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This Week on C9 from Blizzcon with Mike "Sampy" Sampson

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On a "very special" episode of This Week on Channel 9 from Blizzcon, Dan is joined by Mike "Sampy" Sampson as they discuss the interesting developer stories of the week:

WPF Effects Library ships on Codeplex (video demo)
- Stephen Walther - ASP.NET MVC 5-Part series on building a Family Videos site, via Alvin Ashcraft
- Microperformance benchmark - XMLDocument vs XElement, XElement performs 5-10x faster, via gOODiDEA.NET
Live Search now in Facebook via Sarah Perez
- Web Platform installer ships, via Scott Hanselman
- Mono 2.0 is out, via Miguel de Icaza
- Video clip of Charles Torre interviewing Anders Hejlsberg on adding language constructs to C# for concurrency
Video clip of Bill Hill whiteboarding how fonts include thousands of lines of assembly code to improve readability
Touchless Multi-touch (video demo) open-source SDK on Codeplex, via TechCrunch
- Sampy's pick of the week, the Diablo III Wizard class
- Dan's pick of the week, the Blizzard Costume contest with the scary undead rogue girl

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  • Vesuviusvesuvius Count Orlock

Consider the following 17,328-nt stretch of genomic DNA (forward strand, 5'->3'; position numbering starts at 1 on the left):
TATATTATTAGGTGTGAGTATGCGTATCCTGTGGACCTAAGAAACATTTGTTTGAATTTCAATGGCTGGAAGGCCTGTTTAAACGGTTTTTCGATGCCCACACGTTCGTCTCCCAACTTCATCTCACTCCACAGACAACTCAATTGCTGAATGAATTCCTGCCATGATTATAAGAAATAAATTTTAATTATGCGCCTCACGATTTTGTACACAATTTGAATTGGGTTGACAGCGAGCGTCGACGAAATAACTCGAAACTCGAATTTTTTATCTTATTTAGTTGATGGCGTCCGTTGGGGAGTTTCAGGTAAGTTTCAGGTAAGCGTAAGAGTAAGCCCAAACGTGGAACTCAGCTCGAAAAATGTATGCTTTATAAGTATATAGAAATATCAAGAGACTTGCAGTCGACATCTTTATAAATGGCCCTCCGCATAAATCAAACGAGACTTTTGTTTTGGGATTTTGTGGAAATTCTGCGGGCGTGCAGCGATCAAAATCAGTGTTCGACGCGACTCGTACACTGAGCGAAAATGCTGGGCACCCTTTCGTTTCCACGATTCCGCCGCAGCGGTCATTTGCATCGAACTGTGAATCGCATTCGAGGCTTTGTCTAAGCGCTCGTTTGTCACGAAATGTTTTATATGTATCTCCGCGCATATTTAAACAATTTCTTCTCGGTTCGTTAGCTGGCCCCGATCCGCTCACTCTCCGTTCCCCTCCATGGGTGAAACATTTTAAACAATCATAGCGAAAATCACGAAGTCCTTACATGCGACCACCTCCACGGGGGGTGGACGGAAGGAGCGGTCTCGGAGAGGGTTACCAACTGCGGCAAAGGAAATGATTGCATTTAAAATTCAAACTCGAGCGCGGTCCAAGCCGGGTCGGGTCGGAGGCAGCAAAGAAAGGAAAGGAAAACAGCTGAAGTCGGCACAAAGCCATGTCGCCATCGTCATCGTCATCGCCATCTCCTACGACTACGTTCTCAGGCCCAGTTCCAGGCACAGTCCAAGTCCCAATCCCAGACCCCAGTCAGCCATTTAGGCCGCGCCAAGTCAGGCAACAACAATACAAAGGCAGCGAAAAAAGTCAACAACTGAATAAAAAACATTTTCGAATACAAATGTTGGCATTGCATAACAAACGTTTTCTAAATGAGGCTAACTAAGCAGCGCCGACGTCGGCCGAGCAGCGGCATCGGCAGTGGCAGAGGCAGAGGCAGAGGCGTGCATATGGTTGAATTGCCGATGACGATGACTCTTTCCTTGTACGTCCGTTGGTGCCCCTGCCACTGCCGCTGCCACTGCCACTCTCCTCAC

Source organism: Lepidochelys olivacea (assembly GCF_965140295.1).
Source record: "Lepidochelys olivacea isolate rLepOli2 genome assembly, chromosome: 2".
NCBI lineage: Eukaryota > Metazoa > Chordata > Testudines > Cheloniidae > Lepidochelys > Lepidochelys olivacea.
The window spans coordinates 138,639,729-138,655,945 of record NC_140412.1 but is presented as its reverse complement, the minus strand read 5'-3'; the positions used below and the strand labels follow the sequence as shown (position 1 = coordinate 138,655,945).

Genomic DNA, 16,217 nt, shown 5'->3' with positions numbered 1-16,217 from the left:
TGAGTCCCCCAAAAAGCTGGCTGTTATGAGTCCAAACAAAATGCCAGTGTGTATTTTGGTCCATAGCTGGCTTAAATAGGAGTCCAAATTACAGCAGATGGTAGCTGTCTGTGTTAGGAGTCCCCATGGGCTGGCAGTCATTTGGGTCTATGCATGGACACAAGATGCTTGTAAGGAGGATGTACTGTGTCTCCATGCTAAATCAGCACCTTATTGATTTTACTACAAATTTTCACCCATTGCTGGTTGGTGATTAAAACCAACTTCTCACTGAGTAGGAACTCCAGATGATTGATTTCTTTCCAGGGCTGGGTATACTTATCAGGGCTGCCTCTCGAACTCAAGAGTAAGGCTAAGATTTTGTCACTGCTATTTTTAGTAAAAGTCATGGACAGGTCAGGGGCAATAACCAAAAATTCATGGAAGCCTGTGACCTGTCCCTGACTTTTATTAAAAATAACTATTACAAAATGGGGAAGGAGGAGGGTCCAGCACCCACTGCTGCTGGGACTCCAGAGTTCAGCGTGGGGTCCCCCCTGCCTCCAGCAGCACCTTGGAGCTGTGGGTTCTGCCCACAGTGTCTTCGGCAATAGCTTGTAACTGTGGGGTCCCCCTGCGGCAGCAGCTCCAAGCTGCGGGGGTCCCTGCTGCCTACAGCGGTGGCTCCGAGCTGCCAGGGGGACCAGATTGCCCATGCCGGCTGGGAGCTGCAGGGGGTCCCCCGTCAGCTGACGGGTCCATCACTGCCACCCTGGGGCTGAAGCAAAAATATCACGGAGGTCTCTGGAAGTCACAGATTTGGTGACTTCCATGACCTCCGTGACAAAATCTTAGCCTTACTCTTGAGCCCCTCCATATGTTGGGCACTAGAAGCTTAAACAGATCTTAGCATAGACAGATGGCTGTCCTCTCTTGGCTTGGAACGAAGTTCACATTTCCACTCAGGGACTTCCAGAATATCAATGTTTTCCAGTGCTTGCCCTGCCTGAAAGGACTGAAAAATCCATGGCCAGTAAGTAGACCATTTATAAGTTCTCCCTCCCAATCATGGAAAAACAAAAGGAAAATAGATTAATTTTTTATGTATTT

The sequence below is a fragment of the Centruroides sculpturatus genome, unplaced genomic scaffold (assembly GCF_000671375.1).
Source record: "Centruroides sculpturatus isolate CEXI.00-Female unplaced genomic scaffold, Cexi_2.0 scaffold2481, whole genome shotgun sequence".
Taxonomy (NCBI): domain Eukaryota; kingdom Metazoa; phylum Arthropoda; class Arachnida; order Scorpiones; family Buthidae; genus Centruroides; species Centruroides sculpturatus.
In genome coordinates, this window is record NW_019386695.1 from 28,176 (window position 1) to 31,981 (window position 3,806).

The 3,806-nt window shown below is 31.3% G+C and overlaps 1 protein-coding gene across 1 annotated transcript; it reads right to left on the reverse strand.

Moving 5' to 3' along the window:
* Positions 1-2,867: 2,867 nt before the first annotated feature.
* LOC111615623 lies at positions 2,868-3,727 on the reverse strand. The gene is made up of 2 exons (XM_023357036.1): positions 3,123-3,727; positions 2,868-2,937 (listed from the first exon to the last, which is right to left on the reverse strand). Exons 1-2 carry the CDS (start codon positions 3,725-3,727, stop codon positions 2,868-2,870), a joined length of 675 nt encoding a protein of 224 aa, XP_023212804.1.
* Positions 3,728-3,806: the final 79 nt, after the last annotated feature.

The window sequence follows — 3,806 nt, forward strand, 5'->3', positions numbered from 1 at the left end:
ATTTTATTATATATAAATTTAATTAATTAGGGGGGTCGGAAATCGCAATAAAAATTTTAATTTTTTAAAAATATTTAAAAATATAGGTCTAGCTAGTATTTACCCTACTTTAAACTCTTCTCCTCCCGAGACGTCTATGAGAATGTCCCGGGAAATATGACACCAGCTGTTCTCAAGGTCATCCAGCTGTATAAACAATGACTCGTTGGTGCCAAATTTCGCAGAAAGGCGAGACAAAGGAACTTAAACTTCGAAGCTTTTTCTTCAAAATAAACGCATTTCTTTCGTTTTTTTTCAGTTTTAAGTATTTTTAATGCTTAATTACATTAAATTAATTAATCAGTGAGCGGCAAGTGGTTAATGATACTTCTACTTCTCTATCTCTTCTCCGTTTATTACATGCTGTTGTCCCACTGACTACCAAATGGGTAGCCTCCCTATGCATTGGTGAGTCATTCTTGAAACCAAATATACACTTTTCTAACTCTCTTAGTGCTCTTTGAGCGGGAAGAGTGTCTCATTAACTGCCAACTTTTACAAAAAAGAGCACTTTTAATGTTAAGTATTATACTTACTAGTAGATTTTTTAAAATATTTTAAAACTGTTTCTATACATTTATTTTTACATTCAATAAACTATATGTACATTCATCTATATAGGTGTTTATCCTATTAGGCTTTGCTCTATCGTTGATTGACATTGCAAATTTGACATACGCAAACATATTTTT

I'm afraid that Alvin Ashcraft's test is fatally flawed. Using XMLDocument, the most efficient way to stream information is using the FileStream and not MemoryStream library.

    Linq's disadvantage is that you have to load all the data into memory before you can perform actions upon the data. Using XMLDocument properly you would copy the data node by node, this would trounce Linq 365 days a year.

    Close but no cigar!
  • Dan FernandezDan

    [FYI - It's actually Anil RV's test, not Alvin Ashcraft's test]

    If you've looked at the test though, it doesn't test streaming XML from a filestream, instead it tests building an in-memory XML document dynamically. That's not to take away from your point, it's just that the test is only for in-memory XML document creation.

    It would be great if you could build your own micro-performance benchmark on loading XML from a filestream to see the performance advantages/disadvantages of XMLDocument vs XElement (and probably XMLTextReader which I would think should be the fastest).

    Cheers,
    -Dan

  • Vesuviusvesuvius Count Orlock
    I stand corrected I meant XMLTextReader. One of the first commercial applications I wrote did just this, and I opted for the lower level API's because it was processing XML data via webservices so loading data was not an option (XML files with lots of orders)

    I wish I had the time to test this at present, but the XML team have these blogs that some people may find useful. I must add if I was faced with doing any XML stuff today, I'd still head straight for the base class I/O libraries, as I don't find them that difficult now.
  • Whew... I'm glad my link to Stephen was not fatally flawed.   Smiley

    Thanks for the linkage, Dan! I'll be at PDC with the DZone.com booth crew. Stop by and say hi if you have a minute.

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